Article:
Note also, that as soon as one of the commands fails (the exit status != 0), the rest of the commands passed to the same run call gets aborted. E.g., chown will try chowning everything that was requested, and even if all but just one of the many files does not get chowned because of permissions, the exit status will be 1 (regardless of --silent option), and any following commands will not actually get executed, even if they appear in the Rocketeer output as sent/run.

To automate running of tasks in folders two helpers exist: runInFolder and runForCurrentRelease. The first one will run one or more tasks in a folder, while the other will run one or more tasks in the current release's folder.

<?php
$this->run(array(
  'cd /home/www/website/releases/123456789',
  'ls',
));

// Is the same as

$this->runInFolder('releases/123456789', 'ls');

// Is the same as

$this->runForCurrentRelease('ls');
?>

Folder helpers

A few folder/file manipulation methods are also present. They're very basic and just abstracting low-level bash commands but, hey, they're good to have:

<?php
$this->move('folder/file.php', 'new-folder/file.php');

$array = $this->listContents('folder');

$boolean = $this->fileExists('file.php');
$boolean = $this->fileExists('folder');

$this->createFolder('folder');
$this->removeFolder('folder');

$this->symlink('folder-a', 'folder-b');

$phpunit = $this->which('phpunit', 'vendor/bin/phpunit'); // Second argument is fallback
?>

Some methods are used by other Rocketeer tasks and can be utilized to create your own ones. All of them are relative to the current release.

<?php
// Run tests
$boolean = $this->runTests();
$boolean = $this->runTests('--stop-on-failure');

// Run migrations
$this->runMigrations();
$this->runMigrations(true); // Seeds the database too

// Run Composer
$this->runComposer();

// Set folders as web-writable
$this->setPermissions('public/images/users');
?>

External methods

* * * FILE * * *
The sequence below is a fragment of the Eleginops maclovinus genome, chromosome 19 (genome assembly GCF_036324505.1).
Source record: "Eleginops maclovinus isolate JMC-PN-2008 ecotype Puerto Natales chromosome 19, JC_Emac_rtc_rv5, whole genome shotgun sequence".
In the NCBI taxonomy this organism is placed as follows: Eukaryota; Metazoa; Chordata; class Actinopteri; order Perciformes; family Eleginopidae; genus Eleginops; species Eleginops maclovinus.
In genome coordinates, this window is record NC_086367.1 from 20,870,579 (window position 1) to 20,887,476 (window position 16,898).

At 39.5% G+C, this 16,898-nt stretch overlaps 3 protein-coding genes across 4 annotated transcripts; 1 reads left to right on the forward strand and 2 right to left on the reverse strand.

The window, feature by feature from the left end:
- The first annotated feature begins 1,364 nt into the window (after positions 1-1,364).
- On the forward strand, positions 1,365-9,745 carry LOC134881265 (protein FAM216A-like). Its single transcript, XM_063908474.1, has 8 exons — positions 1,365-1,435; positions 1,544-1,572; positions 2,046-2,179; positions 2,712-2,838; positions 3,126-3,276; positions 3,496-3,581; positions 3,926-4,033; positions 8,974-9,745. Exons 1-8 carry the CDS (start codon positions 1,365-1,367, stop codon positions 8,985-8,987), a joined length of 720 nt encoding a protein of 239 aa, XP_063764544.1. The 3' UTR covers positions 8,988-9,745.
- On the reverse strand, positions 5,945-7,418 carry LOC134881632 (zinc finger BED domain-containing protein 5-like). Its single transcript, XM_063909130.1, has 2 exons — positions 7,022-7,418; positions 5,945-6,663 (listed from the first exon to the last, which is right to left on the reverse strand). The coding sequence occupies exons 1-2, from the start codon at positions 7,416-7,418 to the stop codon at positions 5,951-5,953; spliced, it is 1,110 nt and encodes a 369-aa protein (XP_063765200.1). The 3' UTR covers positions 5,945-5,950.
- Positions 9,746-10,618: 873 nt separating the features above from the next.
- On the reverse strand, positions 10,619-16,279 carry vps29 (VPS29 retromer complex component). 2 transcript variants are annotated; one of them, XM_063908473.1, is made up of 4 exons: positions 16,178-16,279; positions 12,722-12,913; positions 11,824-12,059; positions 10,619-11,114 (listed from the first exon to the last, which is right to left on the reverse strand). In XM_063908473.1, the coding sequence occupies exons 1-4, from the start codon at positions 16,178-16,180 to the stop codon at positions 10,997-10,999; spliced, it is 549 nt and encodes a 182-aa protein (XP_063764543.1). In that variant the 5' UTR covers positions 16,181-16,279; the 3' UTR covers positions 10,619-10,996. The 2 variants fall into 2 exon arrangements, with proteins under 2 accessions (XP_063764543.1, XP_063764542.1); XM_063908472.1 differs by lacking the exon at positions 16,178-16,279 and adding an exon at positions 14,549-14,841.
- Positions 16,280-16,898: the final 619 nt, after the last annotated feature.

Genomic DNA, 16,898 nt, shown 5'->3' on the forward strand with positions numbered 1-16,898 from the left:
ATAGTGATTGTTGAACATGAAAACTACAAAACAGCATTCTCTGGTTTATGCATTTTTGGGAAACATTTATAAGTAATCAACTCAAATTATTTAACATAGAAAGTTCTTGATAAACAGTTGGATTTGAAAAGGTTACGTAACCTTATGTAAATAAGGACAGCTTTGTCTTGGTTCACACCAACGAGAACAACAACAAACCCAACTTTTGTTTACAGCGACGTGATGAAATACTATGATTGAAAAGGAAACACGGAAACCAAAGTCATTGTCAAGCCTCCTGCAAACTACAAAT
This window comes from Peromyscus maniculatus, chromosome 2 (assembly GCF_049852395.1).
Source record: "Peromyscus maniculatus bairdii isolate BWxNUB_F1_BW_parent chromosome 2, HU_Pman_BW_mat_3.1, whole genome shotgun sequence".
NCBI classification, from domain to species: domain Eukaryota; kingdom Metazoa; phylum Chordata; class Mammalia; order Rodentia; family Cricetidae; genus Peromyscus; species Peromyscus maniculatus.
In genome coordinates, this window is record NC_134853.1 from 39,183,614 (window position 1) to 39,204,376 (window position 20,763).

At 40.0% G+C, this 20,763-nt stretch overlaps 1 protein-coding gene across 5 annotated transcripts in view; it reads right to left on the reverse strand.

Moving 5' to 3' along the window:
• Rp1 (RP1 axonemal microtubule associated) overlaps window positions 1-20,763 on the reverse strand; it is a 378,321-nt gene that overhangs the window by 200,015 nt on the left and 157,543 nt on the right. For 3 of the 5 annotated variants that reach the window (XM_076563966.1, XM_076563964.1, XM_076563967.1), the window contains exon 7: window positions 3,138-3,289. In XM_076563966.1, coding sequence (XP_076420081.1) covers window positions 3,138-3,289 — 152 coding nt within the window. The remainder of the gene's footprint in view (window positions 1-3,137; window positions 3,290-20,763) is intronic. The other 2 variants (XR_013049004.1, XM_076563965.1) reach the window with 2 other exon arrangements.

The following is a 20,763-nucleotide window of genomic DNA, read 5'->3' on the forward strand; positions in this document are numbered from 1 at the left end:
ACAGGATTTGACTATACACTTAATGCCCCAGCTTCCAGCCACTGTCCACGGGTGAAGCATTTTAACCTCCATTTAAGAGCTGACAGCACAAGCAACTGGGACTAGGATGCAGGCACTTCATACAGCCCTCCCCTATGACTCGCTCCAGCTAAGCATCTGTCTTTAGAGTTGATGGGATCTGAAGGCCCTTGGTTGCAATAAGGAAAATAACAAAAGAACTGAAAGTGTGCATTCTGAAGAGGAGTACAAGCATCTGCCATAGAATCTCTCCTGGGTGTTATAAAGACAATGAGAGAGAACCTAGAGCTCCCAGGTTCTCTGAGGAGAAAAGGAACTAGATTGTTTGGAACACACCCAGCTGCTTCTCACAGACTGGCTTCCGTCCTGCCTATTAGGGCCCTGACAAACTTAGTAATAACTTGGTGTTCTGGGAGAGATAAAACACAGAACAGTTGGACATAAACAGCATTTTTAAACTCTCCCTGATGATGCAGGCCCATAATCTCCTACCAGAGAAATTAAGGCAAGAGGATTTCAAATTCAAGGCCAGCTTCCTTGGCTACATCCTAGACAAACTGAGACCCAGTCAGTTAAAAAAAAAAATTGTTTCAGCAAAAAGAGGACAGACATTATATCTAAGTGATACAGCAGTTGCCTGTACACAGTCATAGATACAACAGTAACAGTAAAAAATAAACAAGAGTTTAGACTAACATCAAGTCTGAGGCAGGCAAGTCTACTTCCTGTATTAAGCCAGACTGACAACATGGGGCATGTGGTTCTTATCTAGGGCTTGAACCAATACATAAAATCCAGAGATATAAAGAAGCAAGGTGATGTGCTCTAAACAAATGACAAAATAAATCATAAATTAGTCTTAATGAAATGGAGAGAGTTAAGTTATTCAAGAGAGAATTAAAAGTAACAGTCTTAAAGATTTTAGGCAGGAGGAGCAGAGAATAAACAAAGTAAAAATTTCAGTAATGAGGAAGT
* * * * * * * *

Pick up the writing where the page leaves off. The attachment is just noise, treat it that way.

Tasks also have access to the other classes of Rocketeer. You can call other tasks:

<?php
$this->executeTask('Rollback');

And call other classes's methods. All tasks and strategies have access to the following core classes and their methods:

  • command is the instance of the command currently running, to fetch options and arguments;
  • scm is the binary instance of the current SCM (git, SVN, etc.);
  • rocketeer is responsible for getting information on the current app and its configuration;
  • connections handles getting the current connection/stage/server and its respective credentials;
  • remote is your entry point to the server, it's the class the run method uses;
  • explainer is responsible for displaying the output, you'll use it to display e.g. progress in your tasks;
  • paths finds local and remote paths;
  • releasesManager handles releases and their paths;
  • localStorage class keeps the local storage file up to date, it tracks the remote server's state and credentials;
  • builder allows you to build tasks and strategies on the fly;
  • queue allows you to run tasks in a queue within your tasks;
  • tasks handles registration of tasks and their events, it's the class behind the Rocketeer facade.

You can find a list of the methods available for each of these services directly in the API documentation. They are accessed as a property, e.g. to get a folder in the current release you would do the following:

$folder = $task->releasesManager->getCurrentReleasePath('some/folder');

results matching ""

    No results matching ""